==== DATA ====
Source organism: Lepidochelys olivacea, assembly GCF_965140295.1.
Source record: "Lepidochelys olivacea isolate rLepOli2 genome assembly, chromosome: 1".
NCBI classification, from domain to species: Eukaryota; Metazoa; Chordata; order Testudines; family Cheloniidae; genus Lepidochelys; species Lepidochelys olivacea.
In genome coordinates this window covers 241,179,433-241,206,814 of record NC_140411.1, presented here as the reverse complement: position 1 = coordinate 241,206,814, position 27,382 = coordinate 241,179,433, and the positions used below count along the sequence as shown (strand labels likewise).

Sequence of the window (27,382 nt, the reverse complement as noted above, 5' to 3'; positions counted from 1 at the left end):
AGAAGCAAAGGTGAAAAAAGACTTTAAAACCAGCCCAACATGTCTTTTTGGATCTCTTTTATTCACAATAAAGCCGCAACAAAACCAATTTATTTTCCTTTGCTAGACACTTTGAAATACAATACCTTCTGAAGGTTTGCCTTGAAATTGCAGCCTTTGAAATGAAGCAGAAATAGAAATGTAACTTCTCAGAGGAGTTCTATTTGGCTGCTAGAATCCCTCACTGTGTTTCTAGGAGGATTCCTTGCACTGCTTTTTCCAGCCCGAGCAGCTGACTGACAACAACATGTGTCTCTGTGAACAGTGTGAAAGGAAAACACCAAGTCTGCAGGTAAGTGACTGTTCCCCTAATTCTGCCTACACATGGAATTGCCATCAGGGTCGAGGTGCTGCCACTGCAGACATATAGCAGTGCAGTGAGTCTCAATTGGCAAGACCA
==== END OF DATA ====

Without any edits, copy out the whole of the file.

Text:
Source organism: Lepidochelys olivacea, assembly GCF_965140295.1.
Source record: "Lepidochelys olivacea isolate rLepOli2 genome assembly, chromosome: 1".
NCBI classification, from domain to species: Eukaryota; Metazoa; Chordata; order Testudines; family Cheloniidae; genus Lepidochelys; species Lepidochelys olivacea.
In genome coordinates this window covers 241,179,433-241,206,814 of record NC_140411.1, presented here as the reverse complement: position 1 = coordinate 241,206,814, position 27,382 = coordinate 241,179,433, and the positions used below count along the sequence as shown (strand labels likewise).

Sequence of the window (27,382 nt, the reverse complement as noted above, 5' to 3'; positions counted from 1 at the left end):
AGAAGCAAAGGTGAAAAAAGACTTTAAAACCAGCCCAACATGTCTTTTTGGATCTCTTTTATTCACAATAAAGCCGCAACAAAACCAATTTATTTTCCTTTGCTAGACACTTTGAAATACAATACCTTCTGAAGGTTTGCCTTGAAATTGCAGCCTTTGAAATGAAGCAGAAATAGAAATGTAACTTCTCAGAGGAGTTCTATTTGGCTGCTAGAATCCCTCACTGTGTTTCTAGGAGGATTCCTTGCACTGCTTTTTCCAGCCCGAGCAGCTGACTGACAACAACATGTGTCTCTGTGAACAGTGTGAAAGGAAAACACCAAGTCTGCAGGTAAGTGACTGTTCCCCTAATTCTGCCTACACATGGAATTGCCATCAGGGTCGAGGTGCTGCCACTGCAGACATATAGCAGTGCAGTGAGTCTCAATTGGCAAGACCA